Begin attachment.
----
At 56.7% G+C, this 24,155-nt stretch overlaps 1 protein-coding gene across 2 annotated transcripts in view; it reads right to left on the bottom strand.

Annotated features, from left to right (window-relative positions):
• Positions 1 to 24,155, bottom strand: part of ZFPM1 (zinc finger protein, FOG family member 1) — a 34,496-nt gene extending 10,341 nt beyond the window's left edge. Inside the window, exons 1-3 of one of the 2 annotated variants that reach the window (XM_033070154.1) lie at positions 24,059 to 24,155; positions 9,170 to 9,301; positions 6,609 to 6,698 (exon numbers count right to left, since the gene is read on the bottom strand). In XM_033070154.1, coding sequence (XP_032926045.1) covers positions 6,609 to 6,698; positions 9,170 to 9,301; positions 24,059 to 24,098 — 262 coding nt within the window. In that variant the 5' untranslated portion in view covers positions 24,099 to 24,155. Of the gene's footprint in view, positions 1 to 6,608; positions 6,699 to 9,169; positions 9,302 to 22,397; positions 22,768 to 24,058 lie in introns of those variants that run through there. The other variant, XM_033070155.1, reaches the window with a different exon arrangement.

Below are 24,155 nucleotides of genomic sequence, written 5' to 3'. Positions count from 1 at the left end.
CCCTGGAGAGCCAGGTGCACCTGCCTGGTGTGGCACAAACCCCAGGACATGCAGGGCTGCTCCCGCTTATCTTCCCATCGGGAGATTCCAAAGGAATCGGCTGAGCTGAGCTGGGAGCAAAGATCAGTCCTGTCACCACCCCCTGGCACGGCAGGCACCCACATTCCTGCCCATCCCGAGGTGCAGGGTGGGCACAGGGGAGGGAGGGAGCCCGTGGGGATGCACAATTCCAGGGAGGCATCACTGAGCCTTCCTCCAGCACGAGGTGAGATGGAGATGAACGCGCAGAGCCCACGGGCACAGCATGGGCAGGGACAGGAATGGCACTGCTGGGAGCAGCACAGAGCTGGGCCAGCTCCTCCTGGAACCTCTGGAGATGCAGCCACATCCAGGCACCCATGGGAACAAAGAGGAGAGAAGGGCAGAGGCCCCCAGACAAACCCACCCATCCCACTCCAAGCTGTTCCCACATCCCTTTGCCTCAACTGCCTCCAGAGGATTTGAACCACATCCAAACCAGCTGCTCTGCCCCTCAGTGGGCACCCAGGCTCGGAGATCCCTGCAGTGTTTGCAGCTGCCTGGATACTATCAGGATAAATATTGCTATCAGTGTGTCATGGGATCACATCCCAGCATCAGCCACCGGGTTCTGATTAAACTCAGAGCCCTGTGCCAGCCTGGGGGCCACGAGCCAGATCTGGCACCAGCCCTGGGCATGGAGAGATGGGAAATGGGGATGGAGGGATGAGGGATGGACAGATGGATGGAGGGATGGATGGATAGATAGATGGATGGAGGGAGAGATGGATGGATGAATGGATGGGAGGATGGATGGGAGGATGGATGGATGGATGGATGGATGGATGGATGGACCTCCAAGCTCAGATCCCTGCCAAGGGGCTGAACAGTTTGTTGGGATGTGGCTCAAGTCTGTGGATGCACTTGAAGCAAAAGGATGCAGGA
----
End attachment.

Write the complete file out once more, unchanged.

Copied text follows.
At 56.7% G+C, this 24,155-nt stretch overlaps 1 protein-coding gene across 2 annotated transcripts in view; it reads right to left on the bottom strand.

Annotated features, from left to right (window-relative positions):
• Positions 1 to 24,155, bottom strand: part of ZFPM1 (zinc finger protein, FOG family member 1) — a 34,496-nt gene extending 10,341 nt beyond the window's left edge. Inside the window, exons 1-3 of one of the 2 annotated variants that reach the window (XM_033070154.1) lie at positions 24,059 to 24,155; positions 9,170 to 9,301; positions 6,609 to 6,698 (exon numbers count right to left, since the gene is read on the bottom strand). In XM_033070154.1, coding sequence (XP_032926045.1) covers positions 6,609 to 6,698; positions 9,170 to 9,301; positions 24,059 to 24,098 — 262 coding nt within the window. In that variant the 5' untranslated portion in view covers positions 24,099 to 24,155. Of the gene's footprint in view, positions 1 to 6,608; positions 6,699 to 9,169; positions 9,302 to 22,397; positions 22,768 to 24,058 lie in introns of those variants that run through there. The other variant, XM_033070155.1, reaches the window with a different exon arrangement.

Below are 24,155 nucleotides of genomic sequence, written 5' to 3'. Positions count from 1 at the left end.
CCCTGGAGAGCCAGGTGCACCTGCCTGGTGTGGCACAAACCCCAGGACATGCAGGGCTGCTCCCGCTTATCTTCCCATCGGGAGATTCCAAAGGAATCGGCTGAGCTGAGCTGGGAGCAAAGATCAGTCCTGTCACCACCCCCTGGCACGGCAGGCACCCACATTCCTGCCCATCCCGAGGTGCAGGGTGGGCACAGGGGAGGGAGGGAGCCCGTGGGGATGCACAATTCCAGGGAGGCATCACTGAGCCTTCCTCCAGCACGAGGTGAGATGGAGATGAACGCGCAGAGCCCACGGGCACAGCATGGGCAGGGACAGGAATGGCACTGCTGGGAGCAGCACAGAGCTGGGCCAGCTCCTCCTGGAACCTCTGGAGATGCAGCCACATCCAGGCACCCATGGGAACAAAGAGGAGAGAAGGGCAGAGGCCCCCAGACAAACCCACCCATCCCACTCCAAGCTGTTCCCACATCCCTTTGCCTCAACTGCCTCCAGAGGATTTGAACCACATCCAAACCAGCTGCTCTGCCCCTCAGTGGGCACCCAGGCTCGGAGATCCCTGCAGTGTTTGCAGCTGCCTGGATACTATCAGGATAAATATTGCTATCAGTGTGTCATGGGATCACATCCCAGCATCAGCCACCGGGTTCTGATTAAACTCAGAGCCCTGTGCCAGCCTGGGGGCCACGAGCCAGATCTGGCACCAGCCCTGGGCATGGAGAGATGGGAAATGGGGATGGAGGGATGAGGGATGGACAGATGGATGGAGGGATGGATGGATAGATAGATGGATGGAGGGAGAGATGGATGGATGAATGGATGGGAGGATGGATGGGAGGATGGATGGATGGATGGATGGATGGATGGATGGACCTCCAAGCTCAGATCCCTGCCAAGGGGCTGAACAGTTTGTTGGGATGTGGCTCAAGTCTGTGGATGCACTTGAAGCAAAAGGATGCAGGA